The most common phrasal verbs in English

The most common phrasal verbs in English

by Andrea Byaruhanga

Updated December 12, 2022

Did you know that there are thousands of phrasal verbs in English

Well, it’s true – and you need to learn all of them.

Just kidding! 

While there are actually thousands of them, they’re not all equally common or useful.

To make it easy for you, we’ve compiled a list of some of the most used phrasal verbs in English. 

22 top English phrasal verbs

Bring up 

→ To mention something

I want to go to that party! Maybe if I bring it up when my mom is in a good mood, she’ll let me go.

To take care of a child until adulthood

 She lives in a big city now, but her parents brought her up in the countryside. 

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Calm down 

→ To stop yourself or someone else from being upset, angry or excited 

The baby has been crying all morning. I can’t calm her down!

Do over

→ To do something again 

My teacher wasn’t happy with my essay; she’s asked me to do it over. 

Dress up

→ To wear formal clothes, usually for a special occasion. 

Let’s do something fun this weekend. Why don’t we dress up and go out for a fancy dinner?

To wear special clothes or a costume to change your appearance.

My favourite holiday has always been Halloween. I love dressing up in scary costumes!

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Eat out 

→ To eat at a restaurant

We’re trying to save money this year, so we’re going to stop eating out so often. 

End up

→ To finally be in a particular place or situation

I always thought I wanted to be a doctor but I ended up being a web designer.

Figure out

→ To solve or understand something

Can you help me with my math homework? I just can’t figure it out!

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Fill out

→ To type or write information on a document or official form

If you’re interested in this job, please fill out the online application form.

Fill up

→ To become completely full; to make something completely full

Don’t fill up on snacks! We’ll be eating lunch in 20 minutes. 

Get along

→ To like and have friendly interactions with someone  

The first time I met you, we got along so well that I knew we’d be friends.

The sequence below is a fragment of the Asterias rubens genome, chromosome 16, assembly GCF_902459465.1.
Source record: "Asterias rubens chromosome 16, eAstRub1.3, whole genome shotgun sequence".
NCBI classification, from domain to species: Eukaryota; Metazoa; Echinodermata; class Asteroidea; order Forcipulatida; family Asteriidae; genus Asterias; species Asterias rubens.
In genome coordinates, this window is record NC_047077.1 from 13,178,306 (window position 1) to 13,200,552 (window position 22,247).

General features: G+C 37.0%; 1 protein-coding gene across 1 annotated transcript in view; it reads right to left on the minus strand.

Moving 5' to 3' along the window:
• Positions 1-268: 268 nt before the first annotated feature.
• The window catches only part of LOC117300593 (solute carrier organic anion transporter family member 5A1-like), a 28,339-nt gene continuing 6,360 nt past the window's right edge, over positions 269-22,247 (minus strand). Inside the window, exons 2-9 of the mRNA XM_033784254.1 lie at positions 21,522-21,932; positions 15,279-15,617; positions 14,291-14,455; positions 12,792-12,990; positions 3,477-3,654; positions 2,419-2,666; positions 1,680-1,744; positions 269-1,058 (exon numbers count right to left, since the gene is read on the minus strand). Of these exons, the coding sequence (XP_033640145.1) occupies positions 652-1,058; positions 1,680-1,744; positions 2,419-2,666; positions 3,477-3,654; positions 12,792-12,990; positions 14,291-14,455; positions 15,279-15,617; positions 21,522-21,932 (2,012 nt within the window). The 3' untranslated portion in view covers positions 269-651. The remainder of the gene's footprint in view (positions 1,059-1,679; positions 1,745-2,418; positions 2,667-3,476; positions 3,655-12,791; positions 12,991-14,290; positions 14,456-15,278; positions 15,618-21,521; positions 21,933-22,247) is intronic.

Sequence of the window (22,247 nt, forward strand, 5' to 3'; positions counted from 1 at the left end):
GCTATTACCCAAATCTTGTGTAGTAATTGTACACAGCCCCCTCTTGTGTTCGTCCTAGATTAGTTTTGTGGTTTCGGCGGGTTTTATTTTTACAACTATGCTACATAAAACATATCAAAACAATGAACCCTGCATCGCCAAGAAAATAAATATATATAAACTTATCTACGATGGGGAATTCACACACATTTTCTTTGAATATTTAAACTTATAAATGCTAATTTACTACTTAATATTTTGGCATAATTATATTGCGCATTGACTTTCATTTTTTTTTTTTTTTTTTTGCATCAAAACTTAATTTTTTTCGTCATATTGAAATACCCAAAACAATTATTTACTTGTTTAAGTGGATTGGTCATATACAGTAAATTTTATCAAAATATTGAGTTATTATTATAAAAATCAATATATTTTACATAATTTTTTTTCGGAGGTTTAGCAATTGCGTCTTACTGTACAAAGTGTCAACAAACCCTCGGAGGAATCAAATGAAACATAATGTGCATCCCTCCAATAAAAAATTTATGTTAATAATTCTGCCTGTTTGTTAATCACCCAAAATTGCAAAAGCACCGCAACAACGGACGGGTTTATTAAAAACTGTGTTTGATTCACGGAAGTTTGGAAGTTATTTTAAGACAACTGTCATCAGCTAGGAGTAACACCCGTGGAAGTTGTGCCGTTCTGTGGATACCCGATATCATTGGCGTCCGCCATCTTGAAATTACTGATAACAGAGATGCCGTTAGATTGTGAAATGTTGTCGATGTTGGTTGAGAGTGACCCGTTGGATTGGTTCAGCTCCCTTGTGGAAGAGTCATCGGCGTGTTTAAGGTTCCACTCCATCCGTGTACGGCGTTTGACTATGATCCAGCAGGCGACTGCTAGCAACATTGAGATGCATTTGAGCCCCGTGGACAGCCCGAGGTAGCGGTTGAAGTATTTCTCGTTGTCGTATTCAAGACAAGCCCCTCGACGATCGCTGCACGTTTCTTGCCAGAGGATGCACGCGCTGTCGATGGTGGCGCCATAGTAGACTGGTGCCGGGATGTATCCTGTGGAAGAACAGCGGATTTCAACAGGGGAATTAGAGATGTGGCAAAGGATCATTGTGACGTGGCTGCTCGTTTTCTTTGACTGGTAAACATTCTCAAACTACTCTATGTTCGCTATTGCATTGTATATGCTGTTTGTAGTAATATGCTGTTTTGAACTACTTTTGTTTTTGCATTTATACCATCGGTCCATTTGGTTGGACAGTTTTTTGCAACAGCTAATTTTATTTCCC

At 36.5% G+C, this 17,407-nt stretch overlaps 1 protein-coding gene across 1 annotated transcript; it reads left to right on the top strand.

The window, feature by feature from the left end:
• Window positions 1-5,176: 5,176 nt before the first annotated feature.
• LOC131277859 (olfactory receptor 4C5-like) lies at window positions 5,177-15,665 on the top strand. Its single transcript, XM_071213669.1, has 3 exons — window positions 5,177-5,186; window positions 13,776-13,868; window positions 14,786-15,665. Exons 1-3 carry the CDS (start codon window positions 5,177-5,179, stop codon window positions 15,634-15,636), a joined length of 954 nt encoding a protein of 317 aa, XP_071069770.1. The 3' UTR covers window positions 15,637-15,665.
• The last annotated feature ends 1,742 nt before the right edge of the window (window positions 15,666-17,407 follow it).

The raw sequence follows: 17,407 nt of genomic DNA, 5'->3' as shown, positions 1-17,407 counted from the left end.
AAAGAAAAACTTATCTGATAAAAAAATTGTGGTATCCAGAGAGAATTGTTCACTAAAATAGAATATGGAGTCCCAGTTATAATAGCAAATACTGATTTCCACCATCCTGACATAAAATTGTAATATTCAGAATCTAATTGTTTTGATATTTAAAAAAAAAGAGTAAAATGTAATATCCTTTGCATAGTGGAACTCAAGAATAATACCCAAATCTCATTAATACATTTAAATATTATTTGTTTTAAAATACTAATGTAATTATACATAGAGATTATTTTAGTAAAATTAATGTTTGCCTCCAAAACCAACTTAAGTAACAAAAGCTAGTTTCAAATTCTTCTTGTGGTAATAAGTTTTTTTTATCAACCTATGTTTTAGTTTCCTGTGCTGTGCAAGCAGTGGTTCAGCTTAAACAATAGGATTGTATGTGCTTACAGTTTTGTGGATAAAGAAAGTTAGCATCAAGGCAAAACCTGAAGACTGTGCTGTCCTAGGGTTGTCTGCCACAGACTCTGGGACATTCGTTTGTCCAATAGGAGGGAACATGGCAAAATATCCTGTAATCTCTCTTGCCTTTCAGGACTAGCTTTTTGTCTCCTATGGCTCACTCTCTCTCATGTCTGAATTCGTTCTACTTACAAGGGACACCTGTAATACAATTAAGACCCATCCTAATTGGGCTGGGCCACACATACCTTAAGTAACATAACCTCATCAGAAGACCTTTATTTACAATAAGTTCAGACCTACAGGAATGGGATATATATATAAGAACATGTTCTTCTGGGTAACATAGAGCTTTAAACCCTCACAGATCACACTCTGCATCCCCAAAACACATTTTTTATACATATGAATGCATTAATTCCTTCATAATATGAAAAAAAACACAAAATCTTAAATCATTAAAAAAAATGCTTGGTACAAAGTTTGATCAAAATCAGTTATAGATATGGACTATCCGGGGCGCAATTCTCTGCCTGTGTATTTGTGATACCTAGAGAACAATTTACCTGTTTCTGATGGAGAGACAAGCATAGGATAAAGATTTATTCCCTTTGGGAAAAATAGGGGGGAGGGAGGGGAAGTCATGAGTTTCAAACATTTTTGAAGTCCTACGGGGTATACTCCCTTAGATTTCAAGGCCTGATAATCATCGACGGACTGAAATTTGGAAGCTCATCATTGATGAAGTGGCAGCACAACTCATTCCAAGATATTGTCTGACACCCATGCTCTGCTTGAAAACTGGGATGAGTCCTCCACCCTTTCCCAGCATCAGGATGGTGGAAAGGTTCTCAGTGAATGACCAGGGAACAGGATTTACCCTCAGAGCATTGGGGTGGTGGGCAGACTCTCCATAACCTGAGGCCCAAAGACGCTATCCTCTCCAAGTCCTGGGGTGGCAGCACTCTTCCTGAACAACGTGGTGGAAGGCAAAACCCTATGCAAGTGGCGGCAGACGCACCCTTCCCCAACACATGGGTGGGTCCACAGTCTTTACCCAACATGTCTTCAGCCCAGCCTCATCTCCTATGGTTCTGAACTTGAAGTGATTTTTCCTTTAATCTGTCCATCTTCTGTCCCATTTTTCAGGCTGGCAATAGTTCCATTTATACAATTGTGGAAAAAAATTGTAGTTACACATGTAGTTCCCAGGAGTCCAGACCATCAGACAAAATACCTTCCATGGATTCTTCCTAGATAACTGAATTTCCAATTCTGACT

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Give back

→ To give someone something they had before

I’ll let you use my pen, but you have to give it back at the end of class. 

Give up

→ To stop doing something that you do regularly 

She gave up smoking six months ago and she says she feels much healthier now.

→ To quit doing something you’ve been trying to do 

We’ve been trying to solve this math problem for an hour – I give up!

Go over 

→ To check something carefully

I finished writing my cover letter for my job application. Can you go over it to see if I made any mistakes? 

→ To practise something in order to learn it

The talent show is on Friday. We need to go over our dance routine a few more times so it’s perfect when we perform!

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Hang out

→ To spend time in a certain place (alone or with others), relaxing or socialising

I didn’t do much this weekend; I just hung out at home watching TV with my sister. 

Hold on 

→ To wait

Hold on one minute! I just need to get my jacket, then I’ll be ready to go. 

Keep on

→ To continue doing something

If you keep on being late for work, you’re going to get fired!

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Look for

→ To search for something or someone

I’m looking for my house key – have you seen it anywhere? 

Look up 

→ To search for information in a reference book or online

I’m not sure where that store is located. I’ll look it up on Google Maps.

Pick out 

→ To choose from a group of options

When you go to the supermarket, make sure to pick out the reddest tomatoes. 

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Run out

→ To use or sell all of something so there isn’t any left.

Can you go buy some dish soap? We ran out yesterday. 

Try on 

→ To put an item of clothing on your body to see if it is the right size and if it looks good. 

I don’t like shopping for clothes online because you can’t try them on before buying them.

Work out

→ To exercise

Every January, I decide to start working out regularly to get stronger – it never lasts longer than a month! 

→ To happen in a positive way; to have a successful outcome

They were married for five years, but it didn’t work out. They were just too different.

Do you want to practise using phrasal verbs with a native-level teacher? Visit the Lingoda website and sign up for your free 7-day trial today!

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